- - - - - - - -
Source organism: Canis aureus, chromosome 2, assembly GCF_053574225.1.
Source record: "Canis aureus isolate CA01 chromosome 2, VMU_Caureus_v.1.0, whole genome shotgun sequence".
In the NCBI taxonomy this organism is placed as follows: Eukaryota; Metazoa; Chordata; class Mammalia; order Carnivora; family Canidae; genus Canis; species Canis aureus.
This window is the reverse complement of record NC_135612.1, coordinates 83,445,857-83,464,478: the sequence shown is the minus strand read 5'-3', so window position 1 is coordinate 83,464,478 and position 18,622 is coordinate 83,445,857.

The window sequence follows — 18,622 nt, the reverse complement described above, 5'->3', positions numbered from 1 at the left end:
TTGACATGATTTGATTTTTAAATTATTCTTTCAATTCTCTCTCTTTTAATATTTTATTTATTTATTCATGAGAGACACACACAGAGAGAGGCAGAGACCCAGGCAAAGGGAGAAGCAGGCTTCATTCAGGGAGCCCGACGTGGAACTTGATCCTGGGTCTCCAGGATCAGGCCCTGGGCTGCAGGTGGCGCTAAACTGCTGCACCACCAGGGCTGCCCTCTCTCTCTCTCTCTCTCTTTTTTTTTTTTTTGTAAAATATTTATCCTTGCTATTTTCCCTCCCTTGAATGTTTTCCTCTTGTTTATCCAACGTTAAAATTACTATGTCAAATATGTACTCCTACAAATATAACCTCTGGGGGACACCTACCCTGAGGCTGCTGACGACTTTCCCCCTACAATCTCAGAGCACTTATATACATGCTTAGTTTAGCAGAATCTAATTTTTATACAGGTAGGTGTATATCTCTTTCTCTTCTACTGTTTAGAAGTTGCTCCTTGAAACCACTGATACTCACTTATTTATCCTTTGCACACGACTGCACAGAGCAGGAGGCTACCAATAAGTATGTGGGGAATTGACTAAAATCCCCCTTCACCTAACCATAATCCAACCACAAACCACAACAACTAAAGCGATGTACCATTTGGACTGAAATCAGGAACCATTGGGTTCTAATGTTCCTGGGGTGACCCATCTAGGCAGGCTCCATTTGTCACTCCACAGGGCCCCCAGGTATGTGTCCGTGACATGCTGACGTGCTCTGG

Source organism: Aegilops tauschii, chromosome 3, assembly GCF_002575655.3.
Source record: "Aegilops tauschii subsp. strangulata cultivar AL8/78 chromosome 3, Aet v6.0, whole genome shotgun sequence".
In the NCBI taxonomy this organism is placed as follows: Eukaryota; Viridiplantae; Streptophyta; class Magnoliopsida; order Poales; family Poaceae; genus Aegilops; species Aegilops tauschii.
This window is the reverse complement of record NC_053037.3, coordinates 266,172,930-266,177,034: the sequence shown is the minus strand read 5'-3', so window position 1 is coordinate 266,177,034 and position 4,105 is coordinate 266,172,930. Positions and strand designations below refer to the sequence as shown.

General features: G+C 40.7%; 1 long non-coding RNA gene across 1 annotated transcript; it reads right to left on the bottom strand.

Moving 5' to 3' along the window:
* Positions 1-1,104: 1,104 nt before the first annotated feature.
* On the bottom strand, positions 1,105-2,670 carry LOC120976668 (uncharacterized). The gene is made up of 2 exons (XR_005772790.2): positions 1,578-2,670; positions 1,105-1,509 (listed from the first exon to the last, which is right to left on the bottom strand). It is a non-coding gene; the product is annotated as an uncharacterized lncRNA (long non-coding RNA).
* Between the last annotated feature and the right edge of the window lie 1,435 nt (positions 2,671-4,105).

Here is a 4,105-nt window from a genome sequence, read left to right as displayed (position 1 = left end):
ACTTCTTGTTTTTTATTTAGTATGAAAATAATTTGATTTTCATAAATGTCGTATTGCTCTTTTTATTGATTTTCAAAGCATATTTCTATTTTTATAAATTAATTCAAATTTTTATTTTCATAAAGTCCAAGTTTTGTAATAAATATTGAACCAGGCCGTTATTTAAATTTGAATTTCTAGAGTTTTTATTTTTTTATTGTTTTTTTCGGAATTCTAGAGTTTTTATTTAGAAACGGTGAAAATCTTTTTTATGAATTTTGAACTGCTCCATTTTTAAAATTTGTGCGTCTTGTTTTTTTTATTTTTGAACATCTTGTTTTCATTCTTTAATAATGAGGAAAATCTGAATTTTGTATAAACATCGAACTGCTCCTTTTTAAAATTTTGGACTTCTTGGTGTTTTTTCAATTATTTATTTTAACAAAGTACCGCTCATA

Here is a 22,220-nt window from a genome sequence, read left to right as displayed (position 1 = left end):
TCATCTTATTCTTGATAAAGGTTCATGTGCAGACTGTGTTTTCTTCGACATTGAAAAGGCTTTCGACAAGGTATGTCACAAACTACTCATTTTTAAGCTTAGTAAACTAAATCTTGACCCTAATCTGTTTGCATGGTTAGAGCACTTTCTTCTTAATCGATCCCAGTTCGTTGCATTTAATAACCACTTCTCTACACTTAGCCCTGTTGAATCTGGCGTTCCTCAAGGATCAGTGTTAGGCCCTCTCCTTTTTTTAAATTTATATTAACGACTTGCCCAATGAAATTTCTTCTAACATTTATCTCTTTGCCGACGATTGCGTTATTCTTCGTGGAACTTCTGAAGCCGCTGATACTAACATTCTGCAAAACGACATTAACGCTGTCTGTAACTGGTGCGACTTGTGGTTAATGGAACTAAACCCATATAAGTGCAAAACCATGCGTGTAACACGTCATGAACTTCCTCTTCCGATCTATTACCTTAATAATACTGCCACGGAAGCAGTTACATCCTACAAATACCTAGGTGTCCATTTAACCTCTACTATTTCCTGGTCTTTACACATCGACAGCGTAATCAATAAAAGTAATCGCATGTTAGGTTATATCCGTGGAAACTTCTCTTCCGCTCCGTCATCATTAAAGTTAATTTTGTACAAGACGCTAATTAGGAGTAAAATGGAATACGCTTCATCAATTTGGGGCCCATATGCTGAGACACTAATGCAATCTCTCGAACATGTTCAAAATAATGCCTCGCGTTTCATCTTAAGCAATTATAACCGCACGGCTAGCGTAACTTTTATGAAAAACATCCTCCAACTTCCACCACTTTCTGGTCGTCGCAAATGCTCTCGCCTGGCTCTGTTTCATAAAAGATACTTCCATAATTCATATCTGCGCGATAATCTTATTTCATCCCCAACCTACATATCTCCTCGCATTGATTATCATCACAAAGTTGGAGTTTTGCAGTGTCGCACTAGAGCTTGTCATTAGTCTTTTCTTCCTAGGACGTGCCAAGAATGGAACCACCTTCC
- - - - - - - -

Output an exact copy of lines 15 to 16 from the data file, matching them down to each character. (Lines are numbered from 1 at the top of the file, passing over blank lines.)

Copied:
* Between the last annotated feature and the right edge of the window lie 1,435 nt (positions 2,671-4,105).

Here is a 4,105-nt window from a genome sequence, read left to right as displayed (position 1 = left end):